Wind chill factor - why are we colder when it's windy ?
In the absence of wind and sun, the temperatures in the weather reports are calculated in the shelter. On the other hand, an accurately measured temperature of -5°C corresponds to a perceived temperature of -10°C with a 20 km/h wind and up to -16°C with a 60 km/h wind. The increased feeling of cold, known as "wind chill" is caused by heat transfer via convection.
Heat exchange occurs between the surface of the skin and the thin layer of air in touch with this surface when you are outside in cold weather. Your skin will heat up the air around it because it is roughly 35°C. Since heat transfer is proportional to the temperature differential between the two bodies, the transfer becomes progressively weak as the air around the skin heats up.
In the presence of wind, the perceived temperature drops several degrees.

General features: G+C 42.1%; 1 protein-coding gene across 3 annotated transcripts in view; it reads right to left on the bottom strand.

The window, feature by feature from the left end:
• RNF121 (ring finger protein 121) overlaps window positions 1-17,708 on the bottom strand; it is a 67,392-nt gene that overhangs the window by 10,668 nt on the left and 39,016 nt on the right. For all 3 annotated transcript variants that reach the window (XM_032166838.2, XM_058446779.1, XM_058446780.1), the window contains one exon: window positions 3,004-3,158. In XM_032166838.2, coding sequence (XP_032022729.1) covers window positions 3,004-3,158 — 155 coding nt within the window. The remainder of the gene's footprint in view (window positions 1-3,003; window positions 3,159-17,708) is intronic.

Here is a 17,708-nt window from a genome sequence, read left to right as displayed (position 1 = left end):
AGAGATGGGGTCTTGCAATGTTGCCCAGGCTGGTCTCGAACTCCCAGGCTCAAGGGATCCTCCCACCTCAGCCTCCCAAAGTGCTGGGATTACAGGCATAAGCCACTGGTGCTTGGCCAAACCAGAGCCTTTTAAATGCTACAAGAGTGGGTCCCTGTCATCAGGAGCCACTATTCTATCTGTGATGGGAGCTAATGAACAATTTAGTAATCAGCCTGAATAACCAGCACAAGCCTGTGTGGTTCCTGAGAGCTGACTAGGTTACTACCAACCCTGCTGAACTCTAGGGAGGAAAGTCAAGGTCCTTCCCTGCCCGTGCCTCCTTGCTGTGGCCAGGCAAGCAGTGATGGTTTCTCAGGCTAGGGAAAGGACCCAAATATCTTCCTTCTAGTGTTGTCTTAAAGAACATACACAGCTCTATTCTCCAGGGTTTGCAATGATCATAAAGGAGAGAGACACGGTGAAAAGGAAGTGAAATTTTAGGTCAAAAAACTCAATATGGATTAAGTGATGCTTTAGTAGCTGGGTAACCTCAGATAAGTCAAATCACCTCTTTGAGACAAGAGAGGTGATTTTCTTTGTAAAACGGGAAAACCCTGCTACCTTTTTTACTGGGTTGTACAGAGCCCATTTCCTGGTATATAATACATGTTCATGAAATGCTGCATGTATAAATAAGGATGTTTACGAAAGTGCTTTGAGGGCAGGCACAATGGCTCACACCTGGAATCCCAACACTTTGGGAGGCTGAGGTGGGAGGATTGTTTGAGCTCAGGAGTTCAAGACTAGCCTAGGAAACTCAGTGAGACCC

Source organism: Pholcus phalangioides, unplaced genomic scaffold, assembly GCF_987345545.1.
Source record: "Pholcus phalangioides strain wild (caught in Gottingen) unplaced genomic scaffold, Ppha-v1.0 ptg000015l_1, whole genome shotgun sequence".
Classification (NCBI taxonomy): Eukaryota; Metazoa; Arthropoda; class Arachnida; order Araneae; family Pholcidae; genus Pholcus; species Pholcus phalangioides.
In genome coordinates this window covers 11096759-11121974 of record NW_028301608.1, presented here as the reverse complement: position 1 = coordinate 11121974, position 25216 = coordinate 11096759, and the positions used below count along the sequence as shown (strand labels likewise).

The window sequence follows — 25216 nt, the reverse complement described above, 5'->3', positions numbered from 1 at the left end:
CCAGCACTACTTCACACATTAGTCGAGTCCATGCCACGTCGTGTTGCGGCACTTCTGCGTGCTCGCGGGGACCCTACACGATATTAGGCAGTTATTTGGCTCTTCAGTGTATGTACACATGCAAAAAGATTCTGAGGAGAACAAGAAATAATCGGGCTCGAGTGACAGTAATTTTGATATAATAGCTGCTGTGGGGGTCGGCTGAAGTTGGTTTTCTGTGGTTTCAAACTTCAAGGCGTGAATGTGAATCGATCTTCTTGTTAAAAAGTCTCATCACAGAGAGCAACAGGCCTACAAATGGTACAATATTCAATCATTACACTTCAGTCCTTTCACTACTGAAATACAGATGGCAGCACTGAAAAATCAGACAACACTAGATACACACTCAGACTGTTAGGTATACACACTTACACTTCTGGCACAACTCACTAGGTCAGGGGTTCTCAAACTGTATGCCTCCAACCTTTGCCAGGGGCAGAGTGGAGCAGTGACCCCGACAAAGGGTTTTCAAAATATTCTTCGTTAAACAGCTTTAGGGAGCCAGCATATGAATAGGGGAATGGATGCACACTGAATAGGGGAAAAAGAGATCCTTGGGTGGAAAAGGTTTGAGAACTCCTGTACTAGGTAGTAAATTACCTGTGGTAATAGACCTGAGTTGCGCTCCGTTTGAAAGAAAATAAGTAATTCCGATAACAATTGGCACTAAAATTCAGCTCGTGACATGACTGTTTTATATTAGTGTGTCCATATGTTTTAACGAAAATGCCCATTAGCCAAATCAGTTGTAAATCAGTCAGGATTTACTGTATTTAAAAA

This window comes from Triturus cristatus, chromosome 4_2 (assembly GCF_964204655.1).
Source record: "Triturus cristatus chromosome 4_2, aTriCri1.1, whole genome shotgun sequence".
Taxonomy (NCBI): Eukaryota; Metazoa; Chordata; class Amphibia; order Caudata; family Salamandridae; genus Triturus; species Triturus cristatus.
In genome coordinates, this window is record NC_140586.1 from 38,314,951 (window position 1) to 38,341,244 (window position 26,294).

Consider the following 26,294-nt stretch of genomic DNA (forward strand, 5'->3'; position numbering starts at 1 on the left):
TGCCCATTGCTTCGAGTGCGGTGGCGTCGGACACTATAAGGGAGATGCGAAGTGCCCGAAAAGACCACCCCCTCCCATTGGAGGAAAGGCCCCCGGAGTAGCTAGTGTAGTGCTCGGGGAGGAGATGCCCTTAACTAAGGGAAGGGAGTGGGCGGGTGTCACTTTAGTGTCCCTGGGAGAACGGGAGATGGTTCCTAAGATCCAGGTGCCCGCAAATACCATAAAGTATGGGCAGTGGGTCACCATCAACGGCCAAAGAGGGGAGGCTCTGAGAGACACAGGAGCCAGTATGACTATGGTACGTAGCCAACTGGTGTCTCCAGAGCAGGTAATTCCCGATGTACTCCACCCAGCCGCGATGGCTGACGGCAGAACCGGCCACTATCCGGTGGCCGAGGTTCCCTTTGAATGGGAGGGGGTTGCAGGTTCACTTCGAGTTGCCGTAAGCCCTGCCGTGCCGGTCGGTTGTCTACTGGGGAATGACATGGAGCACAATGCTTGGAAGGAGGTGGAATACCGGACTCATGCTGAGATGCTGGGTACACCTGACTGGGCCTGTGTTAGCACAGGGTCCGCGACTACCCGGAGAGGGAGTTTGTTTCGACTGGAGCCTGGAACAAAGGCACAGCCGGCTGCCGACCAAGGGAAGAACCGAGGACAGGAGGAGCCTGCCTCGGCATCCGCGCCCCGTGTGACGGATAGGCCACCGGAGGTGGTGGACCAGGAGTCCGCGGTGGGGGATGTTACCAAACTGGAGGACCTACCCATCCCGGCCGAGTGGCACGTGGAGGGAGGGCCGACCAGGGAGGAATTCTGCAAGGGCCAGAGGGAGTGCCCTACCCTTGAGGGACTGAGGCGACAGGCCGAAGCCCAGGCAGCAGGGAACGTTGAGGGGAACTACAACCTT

However, in the presence of wind, the air flows swiftly, replacing the air warmed by the skin with cold air. As a result, the skin emits the greatest amount of heat permanently, with the temperature differential being significant.
A fan works on the same principle, constantly moving the mass of air so that "fresh" cold air comes into touch with the skin.
Weather forecasts are progressively using the concept of "perceived temperature," which considers the wind. There is nothing scientific about it, however; This is an estimation used in regions with a harsh climate to notify the people of precautionary measures to be taken against damage caused by the cold (frostbite, hypothermia, etc.). Wearing insulated clothes or multiple layers of clothing, which trap warmed air and hold heat, can help to reduce wind chill.
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